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J Antimicrob Chemother. 2014 Jan;69(1):34-40. doi: 10.1093/jac/dkt346. Epub 2013 Sep 3.

Stability and antiviral activity against human cytomegalovirus of artemisinin derivatives.

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Laboratoire de Microbiologie, APHP, Hôpital Saint-Louis, Paris 75010, France.



Artesunate, a derivative of dihydroartemisinin, itself a product of artemisinin, inhibits the replication of cytomegalovirus in vitro. In vivo, artesunate undergoes rapid conversion into the active metabolite dihydroartemisinin. The in vitro stability of the compounds and the antiviral activity of dihydroartemisinin are of great concern for the interpretation of in vitro testing. The aim of the study was to measure artesunate conversion into dihydroartemisinin in culture medium and to evaluate the stability and antiviral activity of artemisinin derivatives, according to culture conditions.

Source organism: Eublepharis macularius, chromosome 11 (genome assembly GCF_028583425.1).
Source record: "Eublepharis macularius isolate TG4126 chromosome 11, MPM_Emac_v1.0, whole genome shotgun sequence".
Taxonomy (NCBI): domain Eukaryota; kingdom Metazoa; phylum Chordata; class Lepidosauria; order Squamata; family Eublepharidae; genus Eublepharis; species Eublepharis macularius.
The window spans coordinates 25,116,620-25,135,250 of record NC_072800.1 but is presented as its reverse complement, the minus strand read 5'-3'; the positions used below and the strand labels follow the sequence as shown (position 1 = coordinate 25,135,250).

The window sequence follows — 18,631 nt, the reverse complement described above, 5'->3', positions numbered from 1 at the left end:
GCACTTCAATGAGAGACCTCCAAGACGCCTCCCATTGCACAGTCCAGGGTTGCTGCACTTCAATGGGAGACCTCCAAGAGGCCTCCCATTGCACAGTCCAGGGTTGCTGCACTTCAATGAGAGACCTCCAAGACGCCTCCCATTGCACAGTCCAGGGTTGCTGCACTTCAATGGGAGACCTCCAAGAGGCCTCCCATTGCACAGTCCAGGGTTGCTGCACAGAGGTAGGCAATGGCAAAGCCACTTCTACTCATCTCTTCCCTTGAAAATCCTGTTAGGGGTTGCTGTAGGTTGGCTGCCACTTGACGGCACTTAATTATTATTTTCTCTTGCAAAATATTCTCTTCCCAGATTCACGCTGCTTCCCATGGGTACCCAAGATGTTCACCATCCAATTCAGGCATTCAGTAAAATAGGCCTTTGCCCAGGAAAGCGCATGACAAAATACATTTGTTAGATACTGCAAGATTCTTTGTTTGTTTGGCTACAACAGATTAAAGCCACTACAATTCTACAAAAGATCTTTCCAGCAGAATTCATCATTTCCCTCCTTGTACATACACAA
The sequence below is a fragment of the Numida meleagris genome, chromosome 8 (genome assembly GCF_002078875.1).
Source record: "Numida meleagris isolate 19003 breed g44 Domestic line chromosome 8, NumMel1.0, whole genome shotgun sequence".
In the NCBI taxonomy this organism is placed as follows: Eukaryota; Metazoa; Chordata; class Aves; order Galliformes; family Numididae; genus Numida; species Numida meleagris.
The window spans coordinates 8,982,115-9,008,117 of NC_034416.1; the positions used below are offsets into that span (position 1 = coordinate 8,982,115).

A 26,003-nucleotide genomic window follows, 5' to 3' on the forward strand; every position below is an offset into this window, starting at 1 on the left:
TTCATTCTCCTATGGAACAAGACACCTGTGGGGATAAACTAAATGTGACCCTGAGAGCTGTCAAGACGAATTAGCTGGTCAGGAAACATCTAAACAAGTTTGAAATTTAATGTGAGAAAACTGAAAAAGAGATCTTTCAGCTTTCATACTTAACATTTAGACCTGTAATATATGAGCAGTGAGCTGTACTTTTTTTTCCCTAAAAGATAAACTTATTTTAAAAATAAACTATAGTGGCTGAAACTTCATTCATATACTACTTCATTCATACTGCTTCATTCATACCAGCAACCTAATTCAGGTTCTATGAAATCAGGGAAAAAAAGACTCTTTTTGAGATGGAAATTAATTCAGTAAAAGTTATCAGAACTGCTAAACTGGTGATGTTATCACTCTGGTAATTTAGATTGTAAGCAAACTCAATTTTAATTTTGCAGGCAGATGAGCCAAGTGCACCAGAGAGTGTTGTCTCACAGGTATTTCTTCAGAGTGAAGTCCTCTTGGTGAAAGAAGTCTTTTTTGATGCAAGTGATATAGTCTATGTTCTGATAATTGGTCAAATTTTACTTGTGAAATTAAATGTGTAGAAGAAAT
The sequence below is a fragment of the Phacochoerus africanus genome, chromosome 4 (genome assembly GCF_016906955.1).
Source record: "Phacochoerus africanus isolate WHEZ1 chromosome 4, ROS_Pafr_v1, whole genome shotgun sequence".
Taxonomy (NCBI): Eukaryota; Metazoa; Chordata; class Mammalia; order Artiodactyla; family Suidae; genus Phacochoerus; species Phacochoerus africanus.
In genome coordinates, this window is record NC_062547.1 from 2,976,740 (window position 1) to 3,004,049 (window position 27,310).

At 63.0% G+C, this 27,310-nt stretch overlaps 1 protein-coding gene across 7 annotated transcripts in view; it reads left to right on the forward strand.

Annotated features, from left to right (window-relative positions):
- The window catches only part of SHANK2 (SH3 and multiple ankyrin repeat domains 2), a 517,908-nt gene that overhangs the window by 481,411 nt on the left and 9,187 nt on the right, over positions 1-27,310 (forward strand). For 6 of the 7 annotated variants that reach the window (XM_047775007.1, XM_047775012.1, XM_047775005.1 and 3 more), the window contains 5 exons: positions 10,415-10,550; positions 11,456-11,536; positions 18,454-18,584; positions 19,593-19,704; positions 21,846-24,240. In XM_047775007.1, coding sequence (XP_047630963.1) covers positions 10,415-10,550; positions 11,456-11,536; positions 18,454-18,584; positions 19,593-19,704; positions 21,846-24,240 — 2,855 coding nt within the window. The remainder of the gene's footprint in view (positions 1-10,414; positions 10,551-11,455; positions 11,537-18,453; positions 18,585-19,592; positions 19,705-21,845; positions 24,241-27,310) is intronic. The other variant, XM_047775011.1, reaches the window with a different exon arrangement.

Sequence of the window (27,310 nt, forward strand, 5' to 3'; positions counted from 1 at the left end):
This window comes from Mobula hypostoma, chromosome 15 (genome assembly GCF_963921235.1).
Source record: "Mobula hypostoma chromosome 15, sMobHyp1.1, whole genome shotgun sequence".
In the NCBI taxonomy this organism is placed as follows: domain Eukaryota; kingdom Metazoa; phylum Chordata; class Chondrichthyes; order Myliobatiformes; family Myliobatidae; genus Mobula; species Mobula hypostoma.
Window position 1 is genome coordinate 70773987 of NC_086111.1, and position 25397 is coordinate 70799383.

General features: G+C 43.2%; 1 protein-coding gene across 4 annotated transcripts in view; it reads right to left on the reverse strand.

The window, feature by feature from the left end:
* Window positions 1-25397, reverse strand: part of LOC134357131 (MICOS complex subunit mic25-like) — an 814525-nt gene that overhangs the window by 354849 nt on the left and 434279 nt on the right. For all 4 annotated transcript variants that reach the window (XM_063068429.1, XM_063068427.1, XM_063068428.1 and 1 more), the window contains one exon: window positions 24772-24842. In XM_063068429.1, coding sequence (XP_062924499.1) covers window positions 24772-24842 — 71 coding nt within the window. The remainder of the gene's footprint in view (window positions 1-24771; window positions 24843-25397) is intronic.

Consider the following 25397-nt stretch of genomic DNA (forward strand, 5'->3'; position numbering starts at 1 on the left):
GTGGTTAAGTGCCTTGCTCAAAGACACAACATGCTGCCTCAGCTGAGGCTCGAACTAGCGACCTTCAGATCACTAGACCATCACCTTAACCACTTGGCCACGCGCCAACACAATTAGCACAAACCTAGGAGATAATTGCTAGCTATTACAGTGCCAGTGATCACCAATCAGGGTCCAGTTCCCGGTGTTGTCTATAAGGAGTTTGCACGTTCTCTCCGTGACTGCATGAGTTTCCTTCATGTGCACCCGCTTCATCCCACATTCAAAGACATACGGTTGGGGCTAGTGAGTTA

Conversion of artesunate into dihydroartemisinin was measured in culture medium with or without fetal calf serum, in the presence or absence of fibroblast monolayers, at different times. The stability of artemisinin derivatives was determined in serum-enriched medium. Concentrations of each compound inhibiting viral DNA synthesis by 50% were determined in fibroblasts cultured in serum-free or serum-enriched medium, after addition of compound as a single dose or fractional doses.


Conversion of artesunate into dihydroartemisinin in serum-free or serum-enriched medium was non-equimolar. The half-lives of artesunate, dihydroartemisinin and artemisinin were 10.3 ± 0.9, 5.2 ± 0.5 and 11.2 ± 1.2 h, respectively. Activity of dihydroartemisinin and artesunate was markedly reduced in serum-starved cells. Unexpectedly, dihydroartemisinin displayed a lower activity than artesunate. Addition of both compounds as fractional doses increased their activity. Artemisinin had no anticytomegaloviral activity.


Artemisinin derivatives were shown to be unstable in vitro and their addition as fractional doses could partly compensate for this instability. Importantly, the cellular physiological condition was a determinant of their antiviral activity.


HPLC; antiviral therapy; drug susceptibility; metabolism

[Indexed for MEDLINE]

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